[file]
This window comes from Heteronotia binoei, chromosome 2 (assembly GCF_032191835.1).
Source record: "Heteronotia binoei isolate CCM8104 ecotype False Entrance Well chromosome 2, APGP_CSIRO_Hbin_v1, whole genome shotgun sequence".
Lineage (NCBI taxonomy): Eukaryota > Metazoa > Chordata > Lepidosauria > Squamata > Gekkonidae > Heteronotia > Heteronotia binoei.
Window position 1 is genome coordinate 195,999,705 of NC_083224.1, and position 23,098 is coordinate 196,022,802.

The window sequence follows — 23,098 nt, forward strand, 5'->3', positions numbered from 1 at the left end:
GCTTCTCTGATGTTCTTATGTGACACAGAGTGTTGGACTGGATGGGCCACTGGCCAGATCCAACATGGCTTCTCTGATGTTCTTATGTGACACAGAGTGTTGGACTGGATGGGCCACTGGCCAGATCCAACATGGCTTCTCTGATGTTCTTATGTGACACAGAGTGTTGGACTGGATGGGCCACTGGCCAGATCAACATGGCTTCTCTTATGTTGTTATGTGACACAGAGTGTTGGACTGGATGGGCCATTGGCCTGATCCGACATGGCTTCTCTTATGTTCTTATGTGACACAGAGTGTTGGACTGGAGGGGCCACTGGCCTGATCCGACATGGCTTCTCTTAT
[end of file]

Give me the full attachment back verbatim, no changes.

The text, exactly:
This window comes from Heteronotia binoei, chromosome 2 (assembly GCF_032191835.1).
Source record: "Heteronotia binoei isolate CCM8104 ecotype False Entrance Well chromosome 2, APGP_CSIRO_Hbin_v1, whole genome shotgun sequence".
Lineage (NCBI taxonomy): Eukaryota > Metazoa > Chordata > Lepidosauria > Squamata > Gekkonidae > Heteronotia > Heteronotia binoei.
Window position 1 is genome coordinate 195,999,705 of NC_083224.1, and position 23,098 is coordinate 196,022,802.

The window sequence follows — 23,098 nt, forward strand, 5'->3', positions numbered from 1 at the left end:
GCTTCTCTGATGTTCTTATGTGACACAGAGTGTTGGACTGGATGGGCCACTGGCCAGATCCAACATGGCTTCTCTGATGTTCTTATGTGACACAGAGTGTTGGACTGGATGGGCCACTGGCCAGATCCAACATGGCTTCTCTGATGTTCTTATGTGACACAGAGTGTTGGACTGGATGGGCCACTGGCCAGATCAACATGGCTTCTCTTATGTTGTTATGTGACACAGAGTGTTGGACTGGATGGGCCATTGGCCTGATCCGACATGGCTTCTCTTATGTTCTTATGTGACACAGAGTGTTGGACTGGAGGGGCCACTGGCCTGATCCGACATGGCTTCTCTTAT